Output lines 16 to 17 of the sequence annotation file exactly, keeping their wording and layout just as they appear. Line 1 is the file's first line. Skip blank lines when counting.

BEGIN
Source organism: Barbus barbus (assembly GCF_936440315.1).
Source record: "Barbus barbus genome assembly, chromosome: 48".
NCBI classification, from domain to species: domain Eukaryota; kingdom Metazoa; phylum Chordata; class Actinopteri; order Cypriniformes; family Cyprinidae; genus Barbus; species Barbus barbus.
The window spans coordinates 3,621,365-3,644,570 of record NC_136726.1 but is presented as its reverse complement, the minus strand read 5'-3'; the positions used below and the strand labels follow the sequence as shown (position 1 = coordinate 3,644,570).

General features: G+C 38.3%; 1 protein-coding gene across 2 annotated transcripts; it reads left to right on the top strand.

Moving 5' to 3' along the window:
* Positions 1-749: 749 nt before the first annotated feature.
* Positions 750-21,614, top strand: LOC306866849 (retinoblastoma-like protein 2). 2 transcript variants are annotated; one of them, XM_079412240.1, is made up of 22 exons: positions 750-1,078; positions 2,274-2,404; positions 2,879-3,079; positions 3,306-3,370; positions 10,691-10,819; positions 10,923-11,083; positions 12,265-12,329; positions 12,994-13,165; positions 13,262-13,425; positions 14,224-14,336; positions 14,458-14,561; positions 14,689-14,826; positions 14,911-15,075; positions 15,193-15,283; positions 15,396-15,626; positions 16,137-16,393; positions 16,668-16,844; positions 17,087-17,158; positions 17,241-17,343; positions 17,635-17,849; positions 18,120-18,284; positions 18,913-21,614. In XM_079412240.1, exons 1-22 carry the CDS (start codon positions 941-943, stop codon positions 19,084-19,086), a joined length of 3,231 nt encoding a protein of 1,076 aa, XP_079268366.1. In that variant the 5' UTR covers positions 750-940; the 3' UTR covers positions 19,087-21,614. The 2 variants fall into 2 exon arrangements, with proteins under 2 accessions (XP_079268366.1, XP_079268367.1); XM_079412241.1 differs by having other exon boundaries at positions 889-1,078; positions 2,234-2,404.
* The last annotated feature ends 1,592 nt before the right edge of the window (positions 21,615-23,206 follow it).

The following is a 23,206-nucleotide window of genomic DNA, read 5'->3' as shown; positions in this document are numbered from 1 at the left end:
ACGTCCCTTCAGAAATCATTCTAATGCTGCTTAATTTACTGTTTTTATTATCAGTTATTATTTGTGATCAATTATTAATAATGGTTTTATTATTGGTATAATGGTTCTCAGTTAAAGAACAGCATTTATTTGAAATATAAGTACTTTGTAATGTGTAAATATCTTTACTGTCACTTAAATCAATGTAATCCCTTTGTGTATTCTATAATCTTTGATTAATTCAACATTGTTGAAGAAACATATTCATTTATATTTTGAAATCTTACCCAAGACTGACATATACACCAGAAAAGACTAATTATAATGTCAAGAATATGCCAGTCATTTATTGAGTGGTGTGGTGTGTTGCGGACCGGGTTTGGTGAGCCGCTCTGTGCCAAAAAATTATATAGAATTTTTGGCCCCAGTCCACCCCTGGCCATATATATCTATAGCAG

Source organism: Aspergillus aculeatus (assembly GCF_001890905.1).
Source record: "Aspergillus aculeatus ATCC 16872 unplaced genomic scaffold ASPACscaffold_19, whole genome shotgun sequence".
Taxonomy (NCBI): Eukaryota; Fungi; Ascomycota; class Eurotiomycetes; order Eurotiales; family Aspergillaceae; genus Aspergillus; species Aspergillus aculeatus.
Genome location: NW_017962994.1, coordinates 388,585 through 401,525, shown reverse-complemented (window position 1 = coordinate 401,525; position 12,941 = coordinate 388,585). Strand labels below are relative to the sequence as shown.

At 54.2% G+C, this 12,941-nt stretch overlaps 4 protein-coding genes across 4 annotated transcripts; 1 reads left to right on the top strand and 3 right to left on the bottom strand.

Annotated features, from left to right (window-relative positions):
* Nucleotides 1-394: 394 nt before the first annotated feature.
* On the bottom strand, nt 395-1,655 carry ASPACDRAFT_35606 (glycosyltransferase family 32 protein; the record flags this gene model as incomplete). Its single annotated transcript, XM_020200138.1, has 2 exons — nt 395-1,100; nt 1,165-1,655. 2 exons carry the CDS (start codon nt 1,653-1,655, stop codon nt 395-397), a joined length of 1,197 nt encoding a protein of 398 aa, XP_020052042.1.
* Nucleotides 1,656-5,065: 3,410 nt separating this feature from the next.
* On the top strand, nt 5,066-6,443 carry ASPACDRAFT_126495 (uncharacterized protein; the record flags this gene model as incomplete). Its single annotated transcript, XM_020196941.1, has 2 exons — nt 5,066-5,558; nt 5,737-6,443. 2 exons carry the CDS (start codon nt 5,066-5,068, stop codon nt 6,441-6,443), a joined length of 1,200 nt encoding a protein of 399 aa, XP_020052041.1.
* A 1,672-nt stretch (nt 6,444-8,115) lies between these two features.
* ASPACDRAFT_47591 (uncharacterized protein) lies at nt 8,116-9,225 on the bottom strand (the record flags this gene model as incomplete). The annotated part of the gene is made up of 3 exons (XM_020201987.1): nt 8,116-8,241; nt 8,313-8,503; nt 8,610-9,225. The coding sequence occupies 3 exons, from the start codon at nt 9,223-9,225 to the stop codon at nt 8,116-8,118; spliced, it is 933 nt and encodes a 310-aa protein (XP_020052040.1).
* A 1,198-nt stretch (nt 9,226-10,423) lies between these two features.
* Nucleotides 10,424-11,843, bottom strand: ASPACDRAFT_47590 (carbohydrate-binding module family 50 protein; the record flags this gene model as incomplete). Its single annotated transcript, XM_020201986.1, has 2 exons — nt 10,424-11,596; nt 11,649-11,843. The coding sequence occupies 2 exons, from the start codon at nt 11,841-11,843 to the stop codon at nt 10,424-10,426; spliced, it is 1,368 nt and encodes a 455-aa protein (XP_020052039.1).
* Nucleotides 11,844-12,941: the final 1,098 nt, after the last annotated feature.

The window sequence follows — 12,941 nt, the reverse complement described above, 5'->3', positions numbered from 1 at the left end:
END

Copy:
At 54.2% G+C, this 12,941-nt stretch overlaps 4 protein-coding genes across 4 annotated transcripts; 1 reads left to right on the top strand and 3 right to left on the bottom strand.

Annotated features, from left to right (window-relative positions):